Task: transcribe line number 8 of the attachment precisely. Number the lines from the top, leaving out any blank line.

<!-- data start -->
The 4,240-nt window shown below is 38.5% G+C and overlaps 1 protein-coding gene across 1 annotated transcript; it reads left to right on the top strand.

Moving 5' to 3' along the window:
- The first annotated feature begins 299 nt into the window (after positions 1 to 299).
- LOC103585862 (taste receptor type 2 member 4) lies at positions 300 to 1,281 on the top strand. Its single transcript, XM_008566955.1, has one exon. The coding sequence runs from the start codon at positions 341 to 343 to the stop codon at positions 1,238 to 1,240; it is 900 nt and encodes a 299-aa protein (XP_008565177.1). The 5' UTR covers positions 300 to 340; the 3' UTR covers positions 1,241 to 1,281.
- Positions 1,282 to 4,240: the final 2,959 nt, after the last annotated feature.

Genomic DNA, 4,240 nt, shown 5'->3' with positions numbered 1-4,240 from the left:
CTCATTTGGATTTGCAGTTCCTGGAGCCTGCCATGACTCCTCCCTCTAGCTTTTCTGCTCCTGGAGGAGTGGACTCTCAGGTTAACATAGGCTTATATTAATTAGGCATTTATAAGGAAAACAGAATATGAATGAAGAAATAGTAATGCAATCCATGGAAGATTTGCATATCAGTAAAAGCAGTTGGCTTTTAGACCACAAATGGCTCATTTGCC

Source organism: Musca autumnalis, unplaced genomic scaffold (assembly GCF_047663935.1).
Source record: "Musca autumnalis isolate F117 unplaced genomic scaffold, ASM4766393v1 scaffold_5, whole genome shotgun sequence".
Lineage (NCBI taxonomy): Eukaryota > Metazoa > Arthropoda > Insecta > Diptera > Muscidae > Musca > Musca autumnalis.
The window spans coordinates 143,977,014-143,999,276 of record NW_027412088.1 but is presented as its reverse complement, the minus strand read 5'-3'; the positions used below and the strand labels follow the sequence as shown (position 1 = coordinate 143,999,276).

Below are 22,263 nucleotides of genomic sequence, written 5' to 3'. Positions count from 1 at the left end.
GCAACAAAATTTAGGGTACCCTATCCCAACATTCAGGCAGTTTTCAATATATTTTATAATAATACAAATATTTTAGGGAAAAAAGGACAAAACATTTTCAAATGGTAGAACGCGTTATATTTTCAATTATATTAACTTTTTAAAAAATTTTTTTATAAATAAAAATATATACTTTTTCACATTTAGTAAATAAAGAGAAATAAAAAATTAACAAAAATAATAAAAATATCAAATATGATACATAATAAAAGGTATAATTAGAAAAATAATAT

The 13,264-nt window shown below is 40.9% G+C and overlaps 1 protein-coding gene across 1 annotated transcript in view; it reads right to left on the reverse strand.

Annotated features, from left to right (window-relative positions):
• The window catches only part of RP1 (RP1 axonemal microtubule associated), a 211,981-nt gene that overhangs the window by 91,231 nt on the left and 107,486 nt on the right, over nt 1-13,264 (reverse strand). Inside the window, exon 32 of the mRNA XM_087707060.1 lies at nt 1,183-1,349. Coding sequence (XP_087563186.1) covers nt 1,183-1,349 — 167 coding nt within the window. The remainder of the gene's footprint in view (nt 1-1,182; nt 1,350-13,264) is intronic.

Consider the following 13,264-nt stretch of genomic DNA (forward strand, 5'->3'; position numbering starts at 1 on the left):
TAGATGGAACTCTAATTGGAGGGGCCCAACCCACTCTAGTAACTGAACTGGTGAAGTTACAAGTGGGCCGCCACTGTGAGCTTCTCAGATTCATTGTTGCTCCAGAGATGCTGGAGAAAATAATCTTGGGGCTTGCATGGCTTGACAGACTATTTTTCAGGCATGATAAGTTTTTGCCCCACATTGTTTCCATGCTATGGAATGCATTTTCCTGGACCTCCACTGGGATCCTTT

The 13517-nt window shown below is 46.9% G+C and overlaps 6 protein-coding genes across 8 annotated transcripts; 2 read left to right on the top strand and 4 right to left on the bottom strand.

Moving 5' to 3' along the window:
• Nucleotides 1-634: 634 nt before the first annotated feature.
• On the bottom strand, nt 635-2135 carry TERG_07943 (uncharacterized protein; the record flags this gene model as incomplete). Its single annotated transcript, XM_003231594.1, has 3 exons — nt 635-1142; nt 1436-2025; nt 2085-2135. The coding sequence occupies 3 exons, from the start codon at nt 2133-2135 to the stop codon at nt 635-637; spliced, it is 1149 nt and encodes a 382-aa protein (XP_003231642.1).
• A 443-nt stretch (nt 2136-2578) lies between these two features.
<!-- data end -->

Source organism: Musca autumnalis, unplaced genomic scaffold (assembly GCF_047663935.1).